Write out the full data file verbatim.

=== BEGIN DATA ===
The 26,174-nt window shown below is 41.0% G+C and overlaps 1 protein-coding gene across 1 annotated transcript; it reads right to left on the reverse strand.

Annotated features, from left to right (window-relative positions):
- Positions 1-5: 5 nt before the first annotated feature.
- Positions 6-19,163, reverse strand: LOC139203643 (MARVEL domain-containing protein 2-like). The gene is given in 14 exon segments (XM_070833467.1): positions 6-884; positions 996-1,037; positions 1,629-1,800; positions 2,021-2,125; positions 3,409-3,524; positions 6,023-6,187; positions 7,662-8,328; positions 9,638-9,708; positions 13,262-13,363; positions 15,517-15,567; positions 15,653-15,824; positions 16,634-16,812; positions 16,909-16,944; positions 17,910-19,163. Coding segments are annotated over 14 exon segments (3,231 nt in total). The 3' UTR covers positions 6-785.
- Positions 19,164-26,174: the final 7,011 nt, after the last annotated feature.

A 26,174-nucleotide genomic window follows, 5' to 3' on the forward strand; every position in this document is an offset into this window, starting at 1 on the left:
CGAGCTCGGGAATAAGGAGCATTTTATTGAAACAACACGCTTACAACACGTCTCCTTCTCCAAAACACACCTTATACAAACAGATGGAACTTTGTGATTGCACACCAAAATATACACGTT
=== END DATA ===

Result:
The 26,174-nt window shown below is 41.0% G+C and overlaps 1 protein-coding gene across 1 annotated transcript; it reads right to left on the reverse strand.

Annotated features, from left to right (window-relative positions):
- Positions 1-5: 5 nt before the first annotated feature.
- Positions 6-19,163, reverse strand: LOC139203643 (MARVEL domain-containing protein 2-like). The gene is given in 14 exon segments (XM_070833467.1): positions 6-884; positions 996-1,037; positions 1,629-1,800; positions 2,021-2,125; positions 3,409-3,524; positions 6,023-6,187; positions 7,662-8,328; positions 9,638-9,708; positions 13,262-13,363; positions 15,517-15,567; positions 15,653-15,824; positions 16,634-16,812; positions 16,909-16,944; positions 17,910-19,163. Coding segments are annotated over 14 exon segments (3,231 nt in total). The 3' UTR covers positions 6-785.
- Positions 19,164-26,174: the final 7,011 nt, after the last annotated feature.

A 26,174-nucleotide genomic window follows, 5' to 3' on the forward strand; every position in this document is an offset into this window, starting at 1 on the left:
CGAGCTCGGGAATAAGGAGCATTTTATTGAAACAACACGCTTACAACACGTCTCCTTCTCCAAAACACACCTTATACAAACAGATGGAACTTTGTGATTGCACACCAAAATATACACGTT